A story featured on the radio this morning captured my attention. California scientists are working on an early alert system for earthquakes. As someone whose major natural disaster home environment was pretty much limited to blizzards, I've always found earthquakes both exotic and scary.
But my life now brings earthquakes much closer to home. I married a man from San Francisco, who was right in the middle of the '89 earthquake, and my brother lives in Los Angeles. Earthquakes have gone from frightening and far off to something I actually worry about. An early warning system sounds fantastic to me.
What intrigued me about this story, however, wasn't the system itself but where it was being implemented. The scientists were using equipment from a Cold War bunker that tracked seismic activity produced by nuclear detonations in testing that occurred across the globe.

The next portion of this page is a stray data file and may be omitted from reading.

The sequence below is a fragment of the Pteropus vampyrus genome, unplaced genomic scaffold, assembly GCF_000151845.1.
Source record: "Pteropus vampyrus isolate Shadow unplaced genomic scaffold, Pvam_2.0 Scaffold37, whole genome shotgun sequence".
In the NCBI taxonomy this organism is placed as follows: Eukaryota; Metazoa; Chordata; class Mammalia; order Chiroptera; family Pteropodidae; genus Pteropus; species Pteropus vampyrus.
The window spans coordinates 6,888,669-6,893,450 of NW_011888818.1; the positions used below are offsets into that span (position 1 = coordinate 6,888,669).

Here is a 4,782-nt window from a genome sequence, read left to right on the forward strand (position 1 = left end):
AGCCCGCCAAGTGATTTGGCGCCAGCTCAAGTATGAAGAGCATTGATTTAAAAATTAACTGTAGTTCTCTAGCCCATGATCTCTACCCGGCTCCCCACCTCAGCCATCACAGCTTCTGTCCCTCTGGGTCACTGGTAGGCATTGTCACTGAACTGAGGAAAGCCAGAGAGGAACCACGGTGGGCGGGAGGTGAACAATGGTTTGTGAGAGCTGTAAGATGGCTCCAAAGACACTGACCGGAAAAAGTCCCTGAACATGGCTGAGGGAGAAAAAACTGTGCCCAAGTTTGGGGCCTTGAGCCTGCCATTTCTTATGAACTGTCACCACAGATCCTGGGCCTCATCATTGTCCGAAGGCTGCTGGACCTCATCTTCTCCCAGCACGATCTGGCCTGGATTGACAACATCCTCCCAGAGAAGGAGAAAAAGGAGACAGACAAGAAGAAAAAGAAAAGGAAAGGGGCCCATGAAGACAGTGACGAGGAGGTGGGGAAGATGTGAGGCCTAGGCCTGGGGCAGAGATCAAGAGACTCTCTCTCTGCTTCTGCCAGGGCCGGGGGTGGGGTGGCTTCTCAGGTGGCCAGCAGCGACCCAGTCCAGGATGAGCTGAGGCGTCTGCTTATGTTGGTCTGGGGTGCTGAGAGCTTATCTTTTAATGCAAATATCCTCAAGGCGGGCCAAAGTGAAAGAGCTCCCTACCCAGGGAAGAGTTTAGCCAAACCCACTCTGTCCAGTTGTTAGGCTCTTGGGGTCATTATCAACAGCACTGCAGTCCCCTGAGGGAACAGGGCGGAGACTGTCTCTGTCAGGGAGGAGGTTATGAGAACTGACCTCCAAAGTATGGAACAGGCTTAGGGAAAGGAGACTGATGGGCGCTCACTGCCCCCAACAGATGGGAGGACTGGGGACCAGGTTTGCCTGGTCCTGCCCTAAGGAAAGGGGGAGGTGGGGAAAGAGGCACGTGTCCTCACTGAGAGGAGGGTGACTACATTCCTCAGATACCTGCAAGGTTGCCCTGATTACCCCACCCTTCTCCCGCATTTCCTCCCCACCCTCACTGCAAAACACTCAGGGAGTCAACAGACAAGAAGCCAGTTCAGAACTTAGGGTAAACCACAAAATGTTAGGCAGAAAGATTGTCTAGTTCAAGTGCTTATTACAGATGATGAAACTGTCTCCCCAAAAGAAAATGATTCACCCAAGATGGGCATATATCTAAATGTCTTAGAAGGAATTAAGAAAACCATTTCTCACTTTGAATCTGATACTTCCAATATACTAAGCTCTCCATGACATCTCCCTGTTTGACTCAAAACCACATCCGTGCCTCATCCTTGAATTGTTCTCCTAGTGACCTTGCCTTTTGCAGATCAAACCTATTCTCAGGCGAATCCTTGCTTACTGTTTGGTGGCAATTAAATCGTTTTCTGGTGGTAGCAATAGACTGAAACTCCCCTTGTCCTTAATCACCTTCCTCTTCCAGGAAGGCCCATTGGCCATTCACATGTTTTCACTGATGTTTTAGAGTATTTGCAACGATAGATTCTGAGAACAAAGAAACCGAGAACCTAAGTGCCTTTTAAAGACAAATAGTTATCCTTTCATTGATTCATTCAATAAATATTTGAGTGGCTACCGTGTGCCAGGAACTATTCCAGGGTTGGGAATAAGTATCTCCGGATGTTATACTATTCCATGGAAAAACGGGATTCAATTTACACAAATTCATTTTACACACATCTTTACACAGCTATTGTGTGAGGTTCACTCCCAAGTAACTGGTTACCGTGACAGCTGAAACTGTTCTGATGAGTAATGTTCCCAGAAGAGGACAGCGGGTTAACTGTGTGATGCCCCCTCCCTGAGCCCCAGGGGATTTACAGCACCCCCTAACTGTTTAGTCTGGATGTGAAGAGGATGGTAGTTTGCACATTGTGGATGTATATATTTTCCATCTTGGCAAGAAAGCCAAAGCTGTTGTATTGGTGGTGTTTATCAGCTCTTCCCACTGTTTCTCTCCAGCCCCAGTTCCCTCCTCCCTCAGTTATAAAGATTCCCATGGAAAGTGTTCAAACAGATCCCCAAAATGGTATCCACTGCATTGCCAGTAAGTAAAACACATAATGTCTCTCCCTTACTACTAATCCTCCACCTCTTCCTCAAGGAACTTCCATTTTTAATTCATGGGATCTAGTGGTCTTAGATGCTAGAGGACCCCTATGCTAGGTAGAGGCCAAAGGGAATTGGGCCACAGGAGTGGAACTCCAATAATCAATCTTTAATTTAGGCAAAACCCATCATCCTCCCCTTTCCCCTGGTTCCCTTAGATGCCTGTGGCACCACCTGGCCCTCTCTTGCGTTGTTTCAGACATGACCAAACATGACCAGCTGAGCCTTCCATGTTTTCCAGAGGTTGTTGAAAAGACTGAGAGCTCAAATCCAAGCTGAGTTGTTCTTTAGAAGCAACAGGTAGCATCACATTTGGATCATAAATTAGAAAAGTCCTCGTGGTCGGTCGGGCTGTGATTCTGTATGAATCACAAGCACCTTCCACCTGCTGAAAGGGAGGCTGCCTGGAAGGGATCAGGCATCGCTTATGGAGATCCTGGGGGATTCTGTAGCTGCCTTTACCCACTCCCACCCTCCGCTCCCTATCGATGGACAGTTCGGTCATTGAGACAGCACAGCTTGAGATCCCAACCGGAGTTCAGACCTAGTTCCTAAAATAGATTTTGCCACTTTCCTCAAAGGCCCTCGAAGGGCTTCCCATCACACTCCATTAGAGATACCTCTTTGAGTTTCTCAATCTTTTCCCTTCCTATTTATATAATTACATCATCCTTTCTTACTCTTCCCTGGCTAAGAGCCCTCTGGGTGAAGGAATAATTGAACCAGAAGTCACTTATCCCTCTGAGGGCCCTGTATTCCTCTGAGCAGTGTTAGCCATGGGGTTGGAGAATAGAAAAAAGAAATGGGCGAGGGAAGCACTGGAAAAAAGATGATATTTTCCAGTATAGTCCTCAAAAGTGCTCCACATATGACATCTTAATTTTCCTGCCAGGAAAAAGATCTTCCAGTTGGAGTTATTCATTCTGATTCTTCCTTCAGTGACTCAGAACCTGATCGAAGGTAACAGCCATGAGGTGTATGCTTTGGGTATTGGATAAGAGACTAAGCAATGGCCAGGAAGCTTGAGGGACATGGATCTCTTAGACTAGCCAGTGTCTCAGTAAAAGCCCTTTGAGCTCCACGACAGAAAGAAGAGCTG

They say the best thing to do in the event of an earthquake is get under a table. During the Cold War students were drilled to 'duck and cover' during a nuclear attack. While the former actually works, the latter was obviously akin to using Swiss cheese for armor.
Still, this radio essay left me hopeful about the human condition. We may not have achieved nuclear disarmament, but we're a lot closer than we were in the age of duck and cover. And if a Cold War bunker can be transformed into a site that saves lives, who knows what other transformations we might be capable of. History is not without its own sweet sense of irony.